An intriguing call for papers:
Christchurch, November 25th & 26th, 2017
Symposium Theme: Everyday
Sam Hassibi (University of Canterbury)
Amir Sayadabdi (University of Canterbury)
Food and food-related activities are important, yet often taken-for-granted parts of our everyday lives. The biological imperative that makes eating a necessity usually makes us look at it as a mundane practice. Cooking, too, especially in its ‘domestic’ context, may seem insignificant and uninteresting. Shopping for food, chopping and washing ingredients, and cleaning up after a meal rarely seem poetic or even important. However, the very everydayness of these activities can evolve into meaningful cultural and social symbols, depicting individuals’ or societies’ relationship with different issues ranging from nutrition, health and hygiene to gender norms, national identity and memory. By looking at the everydayness of food-related activities, we come to understand how societies feed themselves, and therefore, we get a better understanding of their cultures, their past, present, and future. By observing and studying everyday food-related practices, habits, and values that are constantly being passed in ordinary kitchens from one generation to the next, we can open a window to also understanding non-everyday foodways such as those practiced in sacred rituals, mourning, and celebrations.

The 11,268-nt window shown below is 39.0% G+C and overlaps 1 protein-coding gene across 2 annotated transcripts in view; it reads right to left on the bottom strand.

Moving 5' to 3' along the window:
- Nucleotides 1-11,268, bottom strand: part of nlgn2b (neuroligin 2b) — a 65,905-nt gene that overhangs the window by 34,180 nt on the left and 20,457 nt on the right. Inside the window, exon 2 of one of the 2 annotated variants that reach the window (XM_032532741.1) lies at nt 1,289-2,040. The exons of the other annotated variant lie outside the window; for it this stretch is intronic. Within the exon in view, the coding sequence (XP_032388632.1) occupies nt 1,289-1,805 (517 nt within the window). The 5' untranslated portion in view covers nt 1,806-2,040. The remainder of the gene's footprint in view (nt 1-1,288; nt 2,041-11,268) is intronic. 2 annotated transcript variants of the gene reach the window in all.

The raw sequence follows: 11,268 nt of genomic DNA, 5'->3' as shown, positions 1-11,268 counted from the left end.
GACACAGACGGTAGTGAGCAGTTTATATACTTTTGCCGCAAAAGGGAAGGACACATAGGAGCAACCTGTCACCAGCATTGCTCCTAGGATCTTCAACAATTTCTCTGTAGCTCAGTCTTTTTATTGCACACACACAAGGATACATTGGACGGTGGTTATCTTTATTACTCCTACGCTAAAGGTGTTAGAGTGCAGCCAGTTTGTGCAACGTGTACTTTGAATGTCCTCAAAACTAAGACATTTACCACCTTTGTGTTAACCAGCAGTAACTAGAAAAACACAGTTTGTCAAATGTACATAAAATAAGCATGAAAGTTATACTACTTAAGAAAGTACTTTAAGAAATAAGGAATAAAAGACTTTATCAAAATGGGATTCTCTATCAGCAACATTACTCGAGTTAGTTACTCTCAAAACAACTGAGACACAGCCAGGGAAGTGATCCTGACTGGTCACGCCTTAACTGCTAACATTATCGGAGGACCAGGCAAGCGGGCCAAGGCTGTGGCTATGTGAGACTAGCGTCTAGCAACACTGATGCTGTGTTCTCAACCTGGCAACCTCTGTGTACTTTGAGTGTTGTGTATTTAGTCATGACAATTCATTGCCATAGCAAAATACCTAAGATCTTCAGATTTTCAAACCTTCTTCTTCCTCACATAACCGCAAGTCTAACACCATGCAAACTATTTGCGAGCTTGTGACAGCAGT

We welcome scholars, cooks, armchair gastronomers and food enthusiasts to present their research, discuss their viewpoints, and be a part of the 11th New Zealand Symposium of Gastronomy with the main theme of ‘Everyday’, to be held in Christchurch (25 & 26 November, 2017).
Topics of interest include, but are not limited to:
- Everyday cooking/eating practices
- Food and identity (gendered, national, etc.) in everyday life
- Everyday food choices
- Historical, cultural and economic aspects of everyday food
- Fast food and slow food
- Routinization of everyday life
- Everyday food and ethics
- Everyday food and memory
- Everydayness and Non-everydayness
- The production, cultivation and distribution of everyday food
- Politics of everyday food
Please send your abstract (max 150 words) and a short biographical statement (max 100 words) before Saturday, July 15th, 2017 to either Sam or Amir (or both) at:
We will also be happy to answer any questions regarding the symposium.
Notification of acceptance will be sent out by Thursday, August 31st, 2017.
There will also be a ‘historic cooking’ workshop on the afternoon of the 24th of November, during which Sam and Amir will lead you through cooking some historic Middle Eastern dishes based on centuries-old recipes. Attendance in the workshop is free of charge for registered symposiasts. More information about the workshop will follow in September.
Please feel free to spread the word!
More information about the symposium.
If you have a CFP you would like to feature on the blog, please contact Ruth Dike.